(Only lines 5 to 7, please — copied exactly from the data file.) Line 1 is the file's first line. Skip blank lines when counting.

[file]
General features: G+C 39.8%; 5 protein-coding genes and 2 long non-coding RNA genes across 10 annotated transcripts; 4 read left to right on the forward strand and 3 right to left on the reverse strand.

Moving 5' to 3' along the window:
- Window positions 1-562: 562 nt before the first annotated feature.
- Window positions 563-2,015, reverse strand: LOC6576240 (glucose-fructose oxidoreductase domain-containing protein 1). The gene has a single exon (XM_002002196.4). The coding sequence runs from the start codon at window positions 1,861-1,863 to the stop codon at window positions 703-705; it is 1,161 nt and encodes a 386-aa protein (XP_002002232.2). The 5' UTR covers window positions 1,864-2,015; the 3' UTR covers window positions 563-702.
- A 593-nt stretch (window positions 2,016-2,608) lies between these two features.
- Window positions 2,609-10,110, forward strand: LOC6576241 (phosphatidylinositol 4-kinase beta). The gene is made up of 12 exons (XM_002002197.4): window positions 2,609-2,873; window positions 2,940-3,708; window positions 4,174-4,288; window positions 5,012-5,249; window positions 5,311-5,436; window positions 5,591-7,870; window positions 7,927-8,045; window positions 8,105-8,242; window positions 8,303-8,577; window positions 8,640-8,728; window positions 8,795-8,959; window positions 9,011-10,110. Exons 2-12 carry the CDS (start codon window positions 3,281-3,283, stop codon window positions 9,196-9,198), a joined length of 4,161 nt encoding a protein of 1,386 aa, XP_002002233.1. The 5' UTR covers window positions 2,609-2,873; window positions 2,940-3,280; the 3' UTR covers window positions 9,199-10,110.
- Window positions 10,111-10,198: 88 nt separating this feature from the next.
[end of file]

- A 593-nt stretch (window positions 2,016-2,608) lies between these two features.
- Window positions 2,609-10,110, forward strand: LOC6576241 (phosphatidylinositol 4-kinase beta). The gene is made up of 12 exons (XM_002002197.4): window positions 2,609-2,873; window positions 2,940-3,708; window positions 4,174-4,288; window positions 5,012-5,249; window positions 5,311-5,436; window positions 5,591-7,870; window positions 7,927-8,045; window positions 8,105-8,242; window positions 8,303-8,577; window positions 8,640-8,728; window positions 8,795-8,959; window positions 9,011-10,110. Exons 2-12 carry the CDS (start codon window positions 3,281-3,283, stop codon window positions 9,196-9,198), a joined length of 4,161 nt encoding a protein of 1,386 aa, XP_002002233.1. The 5' UTR covers window positions 2,609-2,873; window positions 2,940-3,280; the 3' UTR covers window positions 9,199-10,110.
- Window positions 10,111-10,198: 88 nt separating this feature from the next.